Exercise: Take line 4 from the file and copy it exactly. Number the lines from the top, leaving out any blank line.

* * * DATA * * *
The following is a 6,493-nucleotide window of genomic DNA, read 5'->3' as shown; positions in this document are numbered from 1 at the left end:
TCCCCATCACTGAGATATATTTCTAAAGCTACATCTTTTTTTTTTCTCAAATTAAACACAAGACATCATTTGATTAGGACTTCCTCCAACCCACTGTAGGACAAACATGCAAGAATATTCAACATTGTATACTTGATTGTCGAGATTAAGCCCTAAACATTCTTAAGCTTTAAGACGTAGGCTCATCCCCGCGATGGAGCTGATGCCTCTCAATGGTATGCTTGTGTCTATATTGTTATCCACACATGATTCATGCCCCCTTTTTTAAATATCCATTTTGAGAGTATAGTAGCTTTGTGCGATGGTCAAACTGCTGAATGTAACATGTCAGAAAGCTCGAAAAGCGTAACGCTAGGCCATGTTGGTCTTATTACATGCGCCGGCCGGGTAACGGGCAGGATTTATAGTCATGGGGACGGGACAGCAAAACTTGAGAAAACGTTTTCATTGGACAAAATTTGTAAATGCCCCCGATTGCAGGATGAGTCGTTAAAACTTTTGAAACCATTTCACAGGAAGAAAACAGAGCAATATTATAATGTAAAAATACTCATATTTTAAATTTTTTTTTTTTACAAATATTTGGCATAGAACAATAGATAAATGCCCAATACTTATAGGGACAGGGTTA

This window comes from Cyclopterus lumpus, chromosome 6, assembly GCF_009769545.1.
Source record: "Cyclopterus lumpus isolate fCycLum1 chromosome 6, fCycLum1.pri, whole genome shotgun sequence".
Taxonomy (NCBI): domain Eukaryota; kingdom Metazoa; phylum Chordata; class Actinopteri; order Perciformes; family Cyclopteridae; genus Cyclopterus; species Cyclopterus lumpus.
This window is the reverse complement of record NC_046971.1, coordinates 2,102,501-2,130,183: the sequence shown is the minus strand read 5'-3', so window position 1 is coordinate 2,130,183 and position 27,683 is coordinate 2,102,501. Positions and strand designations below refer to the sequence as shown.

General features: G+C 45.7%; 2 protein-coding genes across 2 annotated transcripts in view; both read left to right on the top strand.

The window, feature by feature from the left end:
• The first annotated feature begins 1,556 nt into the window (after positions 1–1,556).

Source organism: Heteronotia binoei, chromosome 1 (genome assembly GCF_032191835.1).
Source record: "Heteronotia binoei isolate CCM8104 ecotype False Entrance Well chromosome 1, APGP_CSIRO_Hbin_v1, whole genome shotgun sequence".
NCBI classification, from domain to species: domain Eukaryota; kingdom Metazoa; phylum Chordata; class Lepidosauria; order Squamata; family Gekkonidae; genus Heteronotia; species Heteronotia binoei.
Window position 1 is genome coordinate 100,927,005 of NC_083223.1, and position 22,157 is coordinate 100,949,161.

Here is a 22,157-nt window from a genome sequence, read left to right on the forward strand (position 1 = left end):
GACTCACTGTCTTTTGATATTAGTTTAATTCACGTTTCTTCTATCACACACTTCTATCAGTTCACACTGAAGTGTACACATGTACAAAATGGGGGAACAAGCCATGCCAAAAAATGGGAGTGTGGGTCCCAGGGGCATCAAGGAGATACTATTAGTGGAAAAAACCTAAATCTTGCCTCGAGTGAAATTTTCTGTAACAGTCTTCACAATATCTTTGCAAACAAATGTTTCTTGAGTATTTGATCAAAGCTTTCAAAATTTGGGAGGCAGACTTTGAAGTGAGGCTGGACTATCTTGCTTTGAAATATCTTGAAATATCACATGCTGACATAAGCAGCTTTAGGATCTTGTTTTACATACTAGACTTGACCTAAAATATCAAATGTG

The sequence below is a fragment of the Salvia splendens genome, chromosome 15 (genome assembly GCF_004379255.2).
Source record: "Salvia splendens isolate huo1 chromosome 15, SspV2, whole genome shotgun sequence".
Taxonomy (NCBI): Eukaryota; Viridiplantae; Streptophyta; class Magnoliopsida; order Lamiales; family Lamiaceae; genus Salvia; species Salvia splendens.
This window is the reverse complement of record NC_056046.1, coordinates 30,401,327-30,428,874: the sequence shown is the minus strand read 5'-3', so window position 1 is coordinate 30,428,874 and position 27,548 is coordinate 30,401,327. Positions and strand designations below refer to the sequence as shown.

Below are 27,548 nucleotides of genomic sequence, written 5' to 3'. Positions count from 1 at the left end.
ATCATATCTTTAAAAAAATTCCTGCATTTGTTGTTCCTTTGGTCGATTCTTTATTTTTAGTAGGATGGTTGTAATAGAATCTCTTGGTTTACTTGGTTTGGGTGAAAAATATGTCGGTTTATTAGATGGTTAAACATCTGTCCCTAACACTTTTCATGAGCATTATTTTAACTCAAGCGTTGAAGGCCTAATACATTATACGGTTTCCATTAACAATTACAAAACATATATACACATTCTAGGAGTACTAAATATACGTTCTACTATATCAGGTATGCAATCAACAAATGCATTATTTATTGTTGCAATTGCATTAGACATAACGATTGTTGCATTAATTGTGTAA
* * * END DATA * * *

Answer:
Source record: "Cyclopterus lumpus isolate fCycLum1 chromosome 6, fCycLum1.pri, whole genome shotgun sequence".